Thomas Day (Connecticut)

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Thomas Day (1777–1855) graduated from Yale College in 1797; studied law at Litchfield Law School; and, from September 1798 to September 1799, was a tutor in Williams College. He was admitted to the bar in December 1799, and began practice in Hartford. In 1809, he was appointed assistant secretary of the state of Connecticut and in 1810 secretary, an office which he retained until 1835.

In May 1815, he became associate judge of the county court of Hartford, acting in this capacity, with the exception of one year, until May 1825, when he was made chief judge of that court, and so continued until June. 1833. He was a judge of the City court of Hartford from 1818–31, and one of the committee to prepare the statutes of 1808, and also of 1821 and 1824. He report, the decisions of the court of errors from 1805 until 1853, which were published in twenty volumes.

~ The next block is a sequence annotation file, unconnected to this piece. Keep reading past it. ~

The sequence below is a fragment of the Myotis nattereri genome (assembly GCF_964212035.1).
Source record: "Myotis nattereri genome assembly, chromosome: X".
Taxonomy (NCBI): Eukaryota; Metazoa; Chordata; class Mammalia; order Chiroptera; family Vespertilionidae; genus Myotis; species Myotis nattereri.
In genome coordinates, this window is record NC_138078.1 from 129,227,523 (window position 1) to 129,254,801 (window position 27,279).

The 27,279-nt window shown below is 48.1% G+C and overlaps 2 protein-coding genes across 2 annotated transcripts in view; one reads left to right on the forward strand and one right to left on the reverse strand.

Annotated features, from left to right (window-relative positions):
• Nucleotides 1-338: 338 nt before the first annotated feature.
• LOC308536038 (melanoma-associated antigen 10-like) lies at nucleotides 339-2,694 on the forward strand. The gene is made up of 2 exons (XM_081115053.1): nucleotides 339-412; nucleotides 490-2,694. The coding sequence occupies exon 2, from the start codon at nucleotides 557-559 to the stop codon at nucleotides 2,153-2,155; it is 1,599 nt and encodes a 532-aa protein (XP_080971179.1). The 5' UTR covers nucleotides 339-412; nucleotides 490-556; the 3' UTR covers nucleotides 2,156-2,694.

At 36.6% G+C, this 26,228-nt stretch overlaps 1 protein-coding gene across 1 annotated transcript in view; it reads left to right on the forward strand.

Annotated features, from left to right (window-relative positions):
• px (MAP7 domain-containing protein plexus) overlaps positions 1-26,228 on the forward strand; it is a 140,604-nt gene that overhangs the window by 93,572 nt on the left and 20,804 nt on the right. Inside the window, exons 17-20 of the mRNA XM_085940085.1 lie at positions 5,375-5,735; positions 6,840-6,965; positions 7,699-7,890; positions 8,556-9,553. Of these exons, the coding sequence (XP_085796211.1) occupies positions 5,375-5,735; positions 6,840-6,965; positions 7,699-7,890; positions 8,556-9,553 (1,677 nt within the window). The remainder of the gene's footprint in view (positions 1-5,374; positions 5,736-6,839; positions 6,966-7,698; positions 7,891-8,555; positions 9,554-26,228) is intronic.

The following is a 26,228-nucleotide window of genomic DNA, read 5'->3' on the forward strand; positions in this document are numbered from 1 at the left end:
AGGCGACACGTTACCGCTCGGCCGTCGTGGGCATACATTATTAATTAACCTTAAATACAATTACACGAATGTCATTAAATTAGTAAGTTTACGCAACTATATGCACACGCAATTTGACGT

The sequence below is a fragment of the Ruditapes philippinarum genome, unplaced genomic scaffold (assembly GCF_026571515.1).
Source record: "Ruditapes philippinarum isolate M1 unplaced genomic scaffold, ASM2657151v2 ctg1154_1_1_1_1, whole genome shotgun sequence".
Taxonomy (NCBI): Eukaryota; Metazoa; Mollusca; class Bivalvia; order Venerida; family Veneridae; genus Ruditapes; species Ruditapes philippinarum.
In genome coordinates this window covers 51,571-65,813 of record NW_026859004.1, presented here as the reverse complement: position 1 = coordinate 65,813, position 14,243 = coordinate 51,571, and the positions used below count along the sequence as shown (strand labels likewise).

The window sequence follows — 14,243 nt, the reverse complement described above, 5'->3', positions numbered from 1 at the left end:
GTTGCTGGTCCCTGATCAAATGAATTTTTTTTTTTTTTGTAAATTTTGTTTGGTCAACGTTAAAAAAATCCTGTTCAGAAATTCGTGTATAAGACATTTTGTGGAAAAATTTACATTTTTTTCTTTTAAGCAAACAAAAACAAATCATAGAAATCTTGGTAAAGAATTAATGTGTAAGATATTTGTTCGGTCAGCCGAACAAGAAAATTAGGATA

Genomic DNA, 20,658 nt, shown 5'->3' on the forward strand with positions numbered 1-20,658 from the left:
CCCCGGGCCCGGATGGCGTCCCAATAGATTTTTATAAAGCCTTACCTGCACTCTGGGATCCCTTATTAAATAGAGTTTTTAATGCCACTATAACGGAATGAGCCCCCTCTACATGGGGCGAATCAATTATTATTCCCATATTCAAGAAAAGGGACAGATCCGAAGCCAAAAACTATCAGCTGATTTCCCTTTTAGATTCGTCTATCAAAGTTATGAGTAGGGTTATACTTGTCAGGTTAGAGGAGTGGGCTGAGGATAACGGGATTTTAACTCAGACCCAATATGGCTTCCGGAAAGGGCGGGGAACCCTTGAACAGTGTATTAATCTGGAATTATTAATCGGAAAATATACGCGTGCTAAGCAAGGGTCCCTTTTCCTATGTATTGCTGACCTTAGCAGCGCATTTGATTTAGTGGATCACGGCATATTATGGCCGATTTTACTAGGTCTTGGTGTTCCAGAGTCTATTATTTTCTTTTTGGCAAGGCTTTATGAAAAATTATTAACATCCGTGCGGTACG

He also edited several English law works, amounting all together to forty volumes, in which he introduced notices of American decisions, and also of later English cases. He was an original member of the Connecticut Historical Society, of which he was president from 1839 until his death.[1]

He was the brother of Yale College president Jeremiah Day.


  1. ^ Bickford, Christopher P. (1975). The Connecticut Historical Society: 1825-1975: A Brief Illustrated History. The Connecticut Historical Society.